The most iconic Porsches in motor racing history

With only 90 examples built between 1953 and 1956, the 550 is one of the rarest Porsches ever made. It was also the brand’s first purpose-built racing car, using an aluminum body and a steel tube frame (via RM Sotheby’s). From the standard 356, it inherits an air-cooled 1.5L boxer four-cylinder, first derived from the Volkswagen Beetle. This engine has been upgraded with dual overhead camshafts, boosting output to 110 horsepower, plenty for its lightweight 1,200-pound chassis (via the Type 550). It also featured a dry-sump oil system to keep the engine running during long endurance runs.

The 550 ran events at Le Mans, as well as the Mille Miglia road rally in Italy. The car is known for taking a class victory in the 1954 Carrera Panamericana, which spanned nearly 2,000 miles through Mexico. Since then, the Carrera name has appeared on many Porsche sports car models, starting with a twin-cam version of the 356 (via Bonhams).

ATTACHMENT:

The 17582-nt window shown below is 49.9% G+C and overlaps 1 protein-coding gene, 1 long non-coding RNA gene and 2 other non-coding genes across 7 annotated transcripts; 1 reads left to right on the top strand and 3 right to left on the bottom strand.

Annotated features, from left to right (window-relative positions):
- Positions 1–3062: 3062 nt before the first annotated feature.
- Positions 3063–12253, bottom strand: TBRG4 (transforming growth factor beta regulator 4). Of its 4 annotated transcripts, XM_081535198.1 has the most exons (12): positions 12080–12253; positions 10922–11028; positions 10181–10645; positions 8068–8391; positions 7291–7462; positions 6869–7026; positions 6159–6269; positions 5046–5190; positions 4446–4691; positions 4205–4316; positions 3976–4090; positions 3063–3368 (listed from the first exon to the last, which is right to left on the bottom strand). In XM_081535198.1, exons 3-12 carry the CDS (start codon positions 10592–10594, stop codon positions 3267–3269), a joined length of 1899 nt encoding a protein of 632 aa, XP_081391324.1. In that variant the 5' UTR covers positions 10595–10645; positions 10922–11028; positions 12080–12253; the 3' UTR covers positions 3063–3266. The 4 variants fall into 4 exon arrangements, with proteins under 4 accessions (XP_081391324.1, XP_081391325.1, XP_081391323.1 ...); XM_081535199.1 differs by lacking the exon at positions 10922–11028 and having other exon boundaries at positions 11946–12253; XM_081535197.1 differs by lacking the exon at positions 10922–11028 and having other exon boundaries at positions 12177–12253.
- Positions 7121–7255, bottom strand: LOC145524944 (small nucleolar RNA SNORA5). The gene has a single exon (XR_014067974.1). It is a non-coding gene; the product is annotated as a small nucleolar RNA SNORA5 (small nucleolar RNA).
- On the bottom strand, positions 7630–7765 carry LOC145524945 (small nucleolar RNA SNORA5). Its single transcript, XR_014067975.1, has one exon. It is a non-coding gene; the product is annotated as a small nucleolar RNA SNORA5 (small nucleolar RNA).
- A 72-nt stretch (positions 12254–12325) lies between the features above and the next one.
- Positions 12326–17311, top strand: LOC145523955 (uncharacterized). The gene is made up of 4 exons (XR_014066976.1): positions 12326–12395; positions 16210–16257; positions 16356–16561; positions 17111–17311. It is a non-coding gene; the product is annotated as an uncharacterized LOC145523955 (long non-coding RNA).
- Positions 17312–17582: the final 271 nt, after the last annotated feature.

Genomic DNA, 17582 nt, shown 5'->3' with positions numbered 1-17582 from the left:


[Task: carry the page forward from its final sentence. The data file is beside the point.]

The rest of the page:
A notable 550 racer is Ken Miles, who would go on to become a leading figure in Ford and Shelby racing (via Motorsport). Another car belonged to famous actor James Dean, whose life was tragically ended when he drove it to a track event in 1955. The vehicle is said to have been traveling down the California highway at 85 miles per hour when an oncoming car made a sudden left turn. The two collided and Dean died at the scene. The Porsche was destroyed and its remains have since disappeared (via Hagerty).

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